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Dawson Turner
This eBook from the Gutenberg Project consists of approximately 249 pages of information about Account of a Tour in Normandy, Volume 2.
some mistake; but the fact turned out to be, that our passport did not bear the signature of the mayor of Rouen, and that this ignorance of the regulations of the French police had subjected us to so unexpected a visit.  It was too late in the day for the deficiency to be then supplied; and therefore, after a few expostulations, accompanied with observations, on their part, that we had the good fortune to have fixed ourselves at an honnete hotel, and did not wear the appearance of suspicious persons, the soldiers took their leave, first exacting from me a promise, that I would present myself the next morning before the proper officer, and would in the meanwhile consider myself a prisoner upon my parole.

The impression which this occurrence could not fail to make upon our minds, was, that the object of the gens-d’armes had been either to extort from us money, or to shew their consequence; but I have since been led to believe that they did no more than their duty.—­We have several acquaintance among the English who reside here, and we find from the whole of them, that the utmost strictness is practised in all matters relating to passports, and not less towards natives than foreigners.  No Frenchman can quit his arrondissement unprovided with a passport; and the route he intends to take, and the distance he designs to travel, must also be specified.  A week or two ago the prefect of the police himself was escorted back to Caen, between a couple of gens-d’armes, because he inadvertently paid a visit to a neighboring bathing-place without his passport in his pocket.  This is a current story here:  I cannot vouch for its authenticity; however it is certain, that since the discovery of the late plot contrived by the ultras, a plot whose existence is generally disbelieved, the French police is more than usually upon the alert.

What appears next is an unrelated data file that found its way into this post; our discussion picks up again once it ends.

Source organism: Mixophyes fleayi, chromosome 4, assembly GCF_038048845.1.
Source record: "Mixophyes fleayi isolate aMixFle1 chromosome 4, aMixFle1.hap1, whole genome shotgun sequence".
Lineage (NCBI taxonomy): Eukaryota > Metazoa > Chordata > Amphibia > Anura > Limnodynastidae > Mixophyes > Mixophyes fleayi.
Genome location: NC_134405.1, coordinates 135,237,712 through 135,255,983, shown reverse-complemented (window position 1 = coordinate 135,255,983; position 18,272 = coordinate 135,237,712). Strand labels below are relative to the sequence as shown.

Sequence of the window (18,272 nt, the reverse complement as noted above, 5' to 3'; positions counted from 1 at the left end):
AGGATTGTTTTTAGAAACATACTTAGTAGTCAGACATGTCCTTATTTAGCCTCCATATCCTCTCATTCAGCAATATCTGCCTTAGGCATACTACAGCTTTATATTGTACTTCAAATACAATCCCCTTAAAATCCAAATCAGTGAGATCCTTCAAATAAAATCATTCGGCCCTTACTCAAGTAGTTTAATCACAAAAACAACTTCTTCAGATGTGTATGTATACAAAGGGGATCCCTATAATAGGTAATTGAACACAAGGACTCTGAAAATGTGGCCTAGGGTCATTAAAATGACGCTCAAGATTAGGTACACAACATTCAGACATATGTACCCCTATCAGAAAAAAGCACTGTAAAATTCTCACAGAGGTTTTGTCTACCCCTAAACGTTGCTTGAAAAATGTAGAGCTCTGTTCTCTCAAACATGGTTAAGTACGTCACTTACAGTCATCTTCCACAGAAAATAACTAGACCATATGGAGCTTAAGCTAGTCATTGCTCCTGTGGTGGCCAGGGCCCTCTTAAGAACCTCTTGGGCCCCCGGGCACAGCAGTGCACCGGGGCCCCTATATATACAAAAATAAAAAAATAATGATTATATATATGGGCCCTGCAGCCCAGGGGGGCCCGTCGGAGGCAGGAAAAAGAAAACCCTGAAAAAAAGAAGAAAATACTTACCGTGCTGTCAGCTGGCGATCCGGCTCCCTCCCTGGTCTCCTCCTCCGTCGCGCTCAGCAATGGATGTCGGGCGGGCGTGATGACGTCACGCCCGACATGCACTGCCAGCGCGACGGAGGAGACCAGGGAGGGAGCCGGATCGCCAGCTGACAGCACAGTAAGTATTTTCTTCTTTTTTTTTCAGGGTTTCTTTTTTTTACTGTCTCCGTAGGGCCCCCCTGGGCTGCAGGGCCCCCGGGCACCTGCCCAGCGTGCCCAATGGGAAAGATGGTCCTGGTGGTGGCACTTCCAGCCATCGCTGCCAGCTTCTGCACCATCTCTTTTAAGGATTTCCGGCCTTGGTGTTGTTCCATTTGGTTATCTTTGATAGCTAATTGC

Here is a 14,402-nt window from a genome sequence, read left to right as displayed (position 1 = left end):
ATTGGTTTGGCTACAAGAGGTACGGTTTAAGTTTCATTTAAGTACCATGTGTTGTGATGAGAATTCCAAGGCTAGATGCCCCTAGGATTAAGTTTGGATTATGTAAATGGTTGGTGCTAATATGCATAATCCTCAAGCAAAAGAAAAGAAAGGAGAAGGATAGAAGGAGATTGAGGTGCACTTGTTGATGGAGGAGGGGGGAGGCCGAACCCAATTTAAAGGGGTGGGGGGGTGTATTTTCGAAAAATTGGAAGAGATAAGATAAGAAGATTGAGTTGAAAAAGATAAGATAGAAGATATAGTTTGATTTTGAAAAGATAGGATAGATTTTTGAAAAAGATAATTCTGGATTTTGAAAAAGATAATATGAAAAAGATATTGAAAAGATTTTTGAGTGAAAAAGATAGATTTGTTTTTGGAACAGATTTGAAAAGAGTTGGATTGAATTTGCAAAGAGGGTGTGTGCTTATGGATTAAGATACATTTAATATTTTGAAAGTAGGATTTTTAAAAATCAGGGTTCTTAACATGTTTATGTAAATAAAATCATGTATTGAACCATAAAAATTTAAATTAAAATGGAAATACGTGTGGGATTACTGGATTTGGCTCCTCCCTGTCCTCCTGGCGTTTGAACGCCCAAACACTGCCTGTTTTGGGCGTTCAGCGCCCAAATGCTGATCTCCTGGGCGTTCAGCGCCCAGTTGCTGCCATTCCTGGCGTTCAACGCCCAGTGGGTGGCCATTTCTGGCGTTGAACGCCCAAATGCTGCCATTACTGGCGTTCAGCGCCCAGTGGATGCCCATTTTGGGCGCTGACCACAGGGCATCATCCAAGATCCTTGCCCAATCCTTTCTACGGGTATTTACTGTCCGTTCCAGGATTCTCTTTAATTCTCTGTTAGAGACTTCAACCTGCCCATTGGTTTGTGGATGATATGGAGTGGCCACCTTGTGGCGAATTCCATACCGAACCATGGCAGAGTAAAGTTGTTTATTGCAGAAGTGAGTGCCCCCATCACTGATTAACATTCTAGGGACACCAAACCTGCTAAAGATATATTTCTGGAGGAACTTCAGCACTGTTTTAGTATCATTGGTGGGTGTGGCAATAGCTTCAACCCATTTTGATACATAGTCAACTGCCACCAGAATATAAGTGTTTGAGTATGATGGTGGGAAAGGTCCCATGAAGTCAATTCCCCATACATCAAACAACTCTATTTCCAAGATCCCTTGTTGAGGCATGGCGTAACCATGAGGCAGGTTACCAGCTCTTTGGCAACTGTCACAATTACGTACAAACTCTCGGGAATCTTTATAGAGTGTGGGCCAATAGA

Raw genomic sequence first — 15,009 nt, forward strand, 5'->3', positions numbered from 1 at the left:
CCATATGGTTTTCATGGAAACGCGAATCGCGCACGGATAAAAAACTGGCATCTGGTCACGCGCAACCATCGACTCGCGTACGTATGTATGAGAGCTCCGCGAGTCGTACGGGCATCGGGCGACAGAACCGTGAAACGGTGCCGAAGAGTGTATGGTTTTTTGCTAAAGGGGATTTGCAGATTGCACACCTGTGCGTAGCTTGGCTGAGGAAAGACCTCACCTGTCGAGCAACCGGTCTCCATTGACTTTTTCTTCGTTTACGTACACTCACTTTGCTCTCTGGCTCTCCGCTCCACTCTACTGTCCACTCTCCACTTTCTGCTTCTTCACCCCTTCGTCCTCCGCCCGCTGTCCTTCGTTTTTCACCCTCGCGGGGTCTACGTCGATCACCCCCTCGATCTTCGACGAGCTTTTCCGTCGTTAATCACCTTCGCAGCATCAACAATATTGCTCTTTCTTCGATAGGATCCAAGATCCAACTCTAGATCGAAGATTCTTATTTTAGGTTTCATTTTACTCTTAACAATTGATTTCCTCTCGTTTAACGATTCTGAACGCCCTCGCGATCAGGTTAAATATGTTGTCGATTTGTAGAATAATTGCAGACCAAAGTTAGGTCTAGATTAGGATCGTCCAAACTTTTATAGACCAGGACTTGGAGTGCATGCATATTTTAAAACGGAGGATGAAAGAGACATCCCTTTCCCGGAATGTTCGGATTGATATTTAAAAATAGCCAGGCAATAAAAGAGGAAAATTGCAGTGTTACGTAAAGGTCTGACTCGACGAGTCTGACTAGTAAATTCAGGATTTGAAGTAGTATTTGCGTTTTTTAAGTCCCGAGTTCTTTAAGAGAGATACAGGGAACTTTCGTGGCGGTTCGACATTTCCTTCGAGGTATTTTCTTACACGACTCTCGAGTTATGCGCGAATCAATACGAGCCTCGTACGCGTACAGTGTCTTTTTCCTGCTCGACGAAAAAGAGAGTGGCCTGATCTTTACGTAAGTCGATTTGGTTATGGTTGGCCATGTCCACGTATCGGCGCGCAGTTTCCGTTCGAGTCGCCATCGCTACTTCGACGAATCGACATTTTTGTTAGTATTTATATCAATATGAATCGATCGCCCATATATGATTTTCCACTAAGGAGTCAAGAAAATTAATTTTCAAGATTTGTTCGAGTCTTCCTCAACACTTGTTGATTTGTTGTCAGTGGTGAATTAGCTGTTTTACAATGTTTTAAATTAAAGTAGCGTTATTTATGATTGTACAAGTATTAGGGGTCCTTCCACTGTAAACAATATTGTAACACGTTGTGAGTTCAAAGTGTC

When I presented myself at the Hotel de Ville, to redeem my promise, a recent decree was pointed out to me, containing a variety of regulations which shew extraordinary uneasiness on the part of the government, and which would seem to indicate that they are in possession of intelligence respecting projects, that threaten the public tranquillity[70].  To judge from all official proceedings, it seems as if we were walking upon a smothered volcano, and yet we are told by every body that there is not the slightest room for apprehension of any kind.

This interruption has thrown me out of the regular course of my narration.—­My last letter left me still at Lisieux, from which city to Caen the road lies through a tract of country altogether without interest, and in most places without beauty.  During the first half of the ride, we could almost have fancied ourselves at home in Norfolk.—­About this part of the way, the road descends through a hollow or dale, which bore the ominous name of “Coupe Gorge.”  When Napoleon was last in Normandy, he inquired into the origin of the appellation.—­The

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